Stolen Corvette Recovered After 37 Years

Alan Poster's Corvette was a brand new 1968 blue-on-blue classic driving machine when it vanished 37 years ago. Now he's been reunited with his former dream car.

The Corvette was stolen from a New York garage on Jan. 22, 1969. In November the car was identified as stolen as it was being loaded onto a container ship bound for Sweden, said U.S. Department of Homeland Security spokesman Mike Fleming.

The car had recently been purchased for $10,000 by a man in Sweden who was not aware it had been stolen nearly four decades earlier, Fleming said. Since Poster's insurance at the time did not cover the car's theft and he was never compensated, he is entitled to get it back.

"This is a miracle," Poster said when law enforcement officials told him that his car had been recovered. He saw his car today for the first time in 37 years at a media briefing held at a Customs and Border Patrol warehouse in Carson, Calif.

"He's very excited about it," Fleming said, adding that Poster had since moved to Petaluma, Calif., and had given up hope long ago of seeing the car again.

A Strange Journey

Poster had owned the car only for two-and-a-half months when it was stolen from the garage -- one of nearly 80,000 stolen cars in New York City that year.

But he'd already managed to have some fun with his hot wheels when he was a 26-year-old guitar salesman. "I remember driving it through the tunnel in Manhattan and some guy wanted to race me," he said, "and I knew he was dirt."

The New York Police Department played a big role in the Corvette's recovery. After the Customs and Border Patrol contacted the department, Det. William Heiser scoured the department's records room and dug in to the coldest stolen car case of his career.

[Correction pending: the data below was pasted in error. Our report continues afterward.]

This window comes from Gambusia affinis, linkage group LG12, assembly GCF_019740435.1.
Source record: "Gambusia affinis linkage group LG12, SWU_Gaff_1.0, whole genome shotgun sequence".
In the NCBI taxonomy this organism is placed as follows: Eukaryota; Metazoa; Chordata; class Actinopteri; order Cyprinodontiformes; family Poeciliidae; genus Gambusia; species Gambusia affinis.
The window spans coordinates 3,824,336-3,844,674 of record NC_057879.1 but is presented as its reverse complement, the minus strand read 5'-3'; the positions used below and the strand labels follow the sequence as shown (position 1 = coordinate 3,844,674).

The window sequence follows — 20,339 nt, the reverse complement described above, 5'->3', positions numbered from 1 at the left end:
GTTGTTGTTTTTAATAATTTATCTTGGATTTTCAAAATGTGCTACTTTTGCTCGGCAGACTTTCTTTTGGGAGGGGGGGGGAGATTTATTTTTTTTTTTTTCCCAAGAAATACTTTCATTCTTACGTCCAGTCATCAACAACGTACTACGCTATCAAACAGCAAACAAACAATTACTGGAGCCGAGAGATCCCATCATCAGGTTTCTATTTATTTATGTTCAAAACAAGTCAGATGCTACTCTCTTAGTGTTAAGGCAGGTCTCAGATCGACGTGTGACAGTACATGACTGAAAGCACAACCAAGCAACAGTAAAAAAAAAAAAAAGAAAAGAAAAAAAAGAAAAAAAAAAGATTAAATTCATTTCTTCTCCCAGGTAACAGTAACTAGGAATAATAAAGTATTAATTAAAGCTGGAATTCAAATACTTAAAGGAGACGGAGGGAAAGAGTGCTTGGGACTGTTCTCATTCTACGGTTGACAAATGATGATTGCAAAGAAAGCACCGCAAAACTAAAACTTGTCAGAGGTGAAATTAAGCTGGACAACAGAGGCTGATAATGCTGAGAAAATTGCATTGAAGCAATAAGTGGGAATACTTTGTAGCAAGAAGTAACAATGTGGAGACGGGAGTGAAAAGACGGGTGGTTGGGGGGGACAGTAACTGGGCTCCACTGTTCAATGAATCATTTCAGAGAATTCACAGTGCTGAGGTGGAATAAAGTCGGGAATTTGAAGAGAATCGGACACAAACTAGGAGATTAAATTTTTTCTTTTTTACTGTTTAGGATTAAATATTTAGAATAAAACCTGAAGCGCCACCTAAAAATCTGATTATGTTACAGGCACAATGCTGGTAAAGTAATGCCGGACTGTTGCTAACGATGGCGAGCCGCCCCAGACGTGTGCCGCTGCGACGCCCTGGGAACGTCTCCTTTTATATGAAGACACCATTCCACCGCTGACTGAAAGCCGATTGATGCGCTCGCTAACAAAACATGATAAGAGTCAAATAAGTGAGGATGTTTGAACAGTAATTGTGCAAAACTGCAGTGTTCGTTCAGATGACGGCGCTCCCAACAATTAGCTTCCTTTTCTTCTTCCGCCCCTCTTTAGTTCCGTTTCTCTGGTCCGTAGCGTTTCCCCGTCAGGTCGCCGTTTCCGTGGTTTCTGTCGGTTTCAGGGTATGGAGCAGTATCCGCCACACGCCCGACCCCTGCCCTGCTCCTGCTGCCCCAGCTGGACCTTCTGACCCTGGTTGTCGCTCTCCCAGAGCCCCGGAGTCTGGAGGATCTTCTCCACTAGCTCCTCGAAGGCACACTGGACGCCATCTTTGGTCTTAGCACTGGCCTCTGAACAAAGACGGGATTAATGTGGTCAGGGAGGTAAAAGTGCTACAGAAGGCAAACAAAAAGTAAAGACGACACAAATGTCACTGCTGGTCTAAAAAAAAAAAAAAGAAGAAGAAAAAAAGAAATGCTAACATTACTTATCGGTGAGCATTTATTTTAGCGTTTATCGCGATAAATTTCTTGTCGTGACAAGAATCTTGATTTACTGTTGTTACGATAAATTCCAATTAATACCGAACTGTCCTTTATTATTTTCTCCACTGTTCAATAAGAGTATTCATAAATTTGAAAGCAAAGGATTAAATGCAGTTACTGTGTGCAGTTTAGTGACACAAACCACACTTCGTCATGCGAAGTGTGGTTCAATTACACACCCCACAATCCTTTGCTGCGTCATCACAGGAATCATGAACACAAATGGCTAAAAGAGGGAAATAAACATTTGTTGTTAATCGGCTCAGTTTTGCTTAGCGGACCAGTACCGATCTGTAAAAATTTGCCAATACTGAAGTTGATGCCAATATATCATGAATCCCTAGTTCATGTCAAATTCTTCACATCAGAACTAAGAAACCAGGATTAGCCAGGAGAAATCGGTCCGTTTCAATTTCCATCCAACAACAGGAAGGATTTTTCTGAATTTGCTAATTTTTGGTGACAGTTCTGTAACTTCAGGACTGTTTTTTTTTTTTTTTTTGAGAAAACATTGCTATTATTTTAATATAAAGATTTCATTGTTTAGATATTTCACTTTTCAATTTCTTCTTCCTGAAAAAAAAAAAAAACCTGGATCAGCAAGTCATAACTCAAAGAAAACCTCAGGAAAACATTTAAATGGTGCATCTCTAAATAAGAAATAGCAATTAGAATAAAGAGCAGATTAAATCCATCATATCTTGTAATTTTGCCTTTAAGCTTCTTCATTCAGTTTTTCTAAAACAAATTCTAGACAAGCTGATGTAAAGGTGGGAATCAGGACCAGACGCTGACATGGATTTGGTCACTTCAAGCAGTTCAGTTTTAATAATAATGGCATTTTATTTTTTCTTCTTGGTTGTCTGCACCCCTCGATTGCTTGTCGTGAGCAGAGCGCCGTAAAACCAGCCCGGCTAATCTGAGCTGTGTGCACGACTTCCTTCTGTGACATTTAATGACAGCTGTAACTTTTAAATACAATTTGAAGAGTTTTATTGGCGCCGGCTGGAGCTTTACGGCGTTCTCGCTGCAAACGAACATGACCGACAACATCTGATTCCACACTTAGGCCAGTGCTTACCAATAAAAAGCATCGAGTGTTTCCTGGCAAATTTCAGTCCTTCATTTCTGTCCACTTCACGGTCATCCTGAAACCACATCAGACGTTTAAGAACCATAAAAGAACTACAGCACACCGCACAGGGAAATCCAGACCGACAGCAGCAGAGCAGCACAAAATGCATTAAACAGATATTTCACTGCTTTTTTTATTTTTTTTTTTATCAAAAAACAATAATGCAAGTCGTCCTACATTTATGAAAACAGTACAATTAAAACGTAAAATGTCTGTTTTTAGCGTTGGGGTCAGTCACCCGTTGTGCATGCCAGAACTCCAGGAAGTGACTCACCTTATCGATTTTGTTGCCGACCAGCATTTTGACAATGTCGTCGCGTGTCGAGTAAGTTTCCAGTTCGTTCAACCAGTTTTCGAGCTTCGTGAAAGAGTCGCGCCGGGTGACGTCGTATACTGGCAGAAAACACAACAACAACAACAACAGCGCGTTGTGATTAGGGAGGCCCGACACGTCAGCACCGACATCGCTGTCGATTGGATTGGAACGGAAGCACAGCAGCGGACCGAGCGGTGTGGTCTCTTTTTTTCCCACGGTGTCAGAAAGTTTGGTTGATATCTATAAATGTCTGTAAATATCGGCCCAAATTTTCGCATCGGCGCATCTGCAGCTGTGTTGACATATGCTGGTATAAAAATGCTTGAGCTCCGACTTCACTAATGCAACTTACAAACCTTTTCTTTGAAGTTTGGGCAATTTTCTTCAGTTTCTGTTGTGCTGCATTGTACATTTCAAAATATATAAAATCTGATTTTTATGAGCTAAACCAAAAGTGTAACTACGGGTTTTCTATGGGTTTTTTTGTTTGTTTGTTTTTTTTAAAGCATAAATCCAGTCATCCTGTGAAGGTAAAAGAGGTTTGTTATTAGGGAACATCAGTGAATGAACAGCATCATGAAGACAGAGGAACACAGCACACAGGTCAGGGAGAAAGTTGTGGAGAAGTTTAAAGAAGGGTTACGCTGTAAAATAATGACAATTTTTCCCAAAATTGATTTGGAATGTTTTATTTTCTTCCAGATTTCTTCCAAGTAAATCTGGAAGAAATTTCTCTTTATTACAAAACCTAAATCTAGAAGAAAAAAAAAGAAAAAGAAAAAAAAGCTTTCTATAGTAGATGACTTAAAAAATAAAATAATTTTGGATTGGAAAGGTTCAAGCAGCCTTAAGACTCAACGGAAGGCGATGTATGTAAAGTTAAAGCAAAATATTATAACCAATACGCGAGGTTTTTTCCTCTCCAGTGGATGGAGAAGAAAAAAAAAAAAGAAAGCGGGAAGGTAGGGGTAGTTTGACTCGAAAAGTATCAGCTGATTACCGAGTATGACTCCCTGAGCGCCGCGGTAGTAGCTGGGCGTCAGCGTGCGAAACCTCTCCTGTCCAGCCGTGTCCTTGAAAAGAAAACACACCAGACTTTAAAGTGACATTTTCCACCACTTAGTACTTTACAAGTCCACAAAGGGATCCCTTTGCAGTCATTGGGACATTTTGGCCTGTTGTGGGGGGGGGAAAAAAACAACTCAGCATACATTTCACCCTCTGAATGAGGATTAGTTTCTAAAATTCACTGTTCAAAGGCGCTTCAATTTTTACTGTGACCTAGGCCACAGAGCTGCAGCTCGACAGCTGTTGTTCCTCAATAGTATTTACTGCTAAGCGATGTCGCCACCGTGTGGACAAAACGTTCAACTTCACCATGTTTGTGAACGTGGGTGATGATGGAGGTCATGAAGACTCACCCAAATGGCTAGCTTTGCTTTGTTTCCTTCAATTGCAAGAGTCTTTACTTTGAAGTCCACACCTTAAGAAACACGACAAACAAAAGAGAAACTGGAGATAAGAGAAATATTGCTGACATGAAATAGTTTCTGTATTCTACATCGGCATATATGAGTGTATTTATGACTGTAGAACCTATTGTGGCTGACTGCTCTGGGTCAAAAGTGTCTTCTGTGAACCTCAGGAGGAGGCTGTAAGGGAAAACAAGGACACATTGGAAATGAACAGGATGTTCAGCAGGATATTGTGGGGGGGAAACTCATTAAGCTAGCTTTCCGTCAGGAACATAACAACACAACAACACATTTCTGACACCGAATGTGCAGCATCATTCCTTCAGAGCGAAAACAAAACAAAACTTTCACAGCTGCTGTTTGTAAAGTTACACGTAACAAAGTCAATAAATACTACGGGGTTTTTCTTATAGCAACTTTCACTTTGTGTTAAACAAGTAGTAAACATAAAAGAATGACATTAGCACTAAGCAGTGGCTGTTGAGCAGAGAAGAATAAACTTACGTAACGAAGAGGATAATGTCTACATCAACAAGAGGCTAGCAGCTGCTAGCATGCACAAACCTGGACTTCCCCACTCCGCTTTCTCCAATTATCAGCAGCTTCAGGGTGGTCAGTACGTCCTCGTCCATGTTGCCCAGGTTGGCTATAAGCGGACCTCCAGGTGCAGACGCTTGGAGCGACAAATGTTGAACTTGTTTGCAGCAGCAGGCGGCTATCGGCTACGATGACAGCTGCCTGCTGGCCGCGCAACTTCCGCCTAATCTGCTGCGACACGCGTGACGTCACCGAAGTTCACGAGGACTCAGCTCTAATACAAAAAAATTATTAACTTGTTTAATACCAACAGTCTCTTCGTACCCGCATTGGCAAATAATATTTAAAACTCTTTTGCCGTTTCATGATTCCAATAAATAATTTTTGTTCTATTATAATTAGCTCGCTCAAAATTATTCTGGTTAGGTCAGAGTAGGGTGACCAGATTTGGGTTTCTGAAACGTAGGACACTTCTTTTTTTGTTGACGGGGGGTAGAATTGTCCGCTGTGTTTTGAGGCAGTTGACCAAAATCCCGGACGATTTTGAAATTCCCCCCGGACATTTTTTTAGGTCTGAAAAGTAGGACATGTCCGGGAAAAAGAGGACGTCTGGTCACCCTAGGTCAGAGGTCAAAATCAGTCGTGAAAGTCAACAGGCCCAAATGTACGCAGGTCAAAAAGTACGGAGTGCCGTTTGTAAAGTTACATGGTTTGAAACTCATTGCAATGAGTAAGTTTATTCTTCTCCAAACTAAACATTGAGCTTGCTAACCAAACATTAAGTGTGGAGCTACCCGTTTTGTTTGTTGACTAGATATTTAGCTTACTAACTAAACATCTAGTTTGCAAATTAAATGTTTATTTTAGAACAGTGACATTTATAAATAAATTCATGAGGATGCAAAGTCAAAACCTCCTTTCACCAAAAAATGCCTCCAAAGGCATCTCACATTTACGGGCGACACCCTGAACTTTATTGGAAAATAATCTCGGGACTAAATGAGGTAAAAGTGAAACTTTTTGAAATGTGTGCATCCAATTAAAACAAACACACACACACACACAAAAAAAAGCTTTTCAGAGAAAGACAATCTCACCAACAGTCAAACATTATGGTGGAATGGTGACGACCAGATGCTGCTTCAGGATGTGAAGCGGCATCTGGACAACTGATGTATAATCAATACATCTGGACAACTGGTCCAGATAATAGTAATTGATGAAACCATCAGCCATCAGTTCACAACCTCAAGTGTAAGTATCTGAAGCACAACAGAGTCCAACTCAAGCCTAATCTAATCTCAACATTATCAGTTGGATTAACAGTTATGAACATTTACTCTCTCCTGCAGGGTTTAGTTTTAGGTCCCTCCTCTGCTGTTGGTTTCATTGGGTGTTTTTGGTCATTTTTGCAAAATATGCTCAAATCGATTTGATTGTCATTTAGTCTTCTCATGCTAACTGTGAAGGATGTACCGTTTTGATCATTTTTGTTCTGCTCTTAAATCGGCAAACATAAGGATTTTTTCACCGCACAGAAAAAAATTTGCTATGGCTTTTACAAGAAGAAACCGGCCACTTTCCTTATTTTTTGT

"We went through about 5,000 records over the course of four days here to locate this report," Heiser said, which led them to Poster.

When detectives called, Poster didn't believe it was actually the NYPD. "He was pretty surprised," Det. Cliff Bieder said. "I think he thought it was a joke at first."

No one knows where the Corvette has been all this time. It was apparently never registered or insured, or the vehicle identification number would have revealed it had been stolen.

The car is now silver with a red interior, according to Customs and Border Patrol. The original 327-cubic-inch engine has been replaced by a 454 big block Chevy engine. The car has a stolen automatic transmission that wasn't introduced until the mid-1980s, and the gas tank is missing. The car's classic design, however, has survived.

Today the car that cost $6,000 in 1968 is a classic. Similar models are auctioned on Web sites for $50,000 to $100,000. But Poster said his Corvette is not for sale.

"I plan to restore it and keep it," he said.

He also plans to give it to another eager young driver with the same name -- his teenage daughter.

ABC News' Neal Karlinsky and Reuters contributed to this report.

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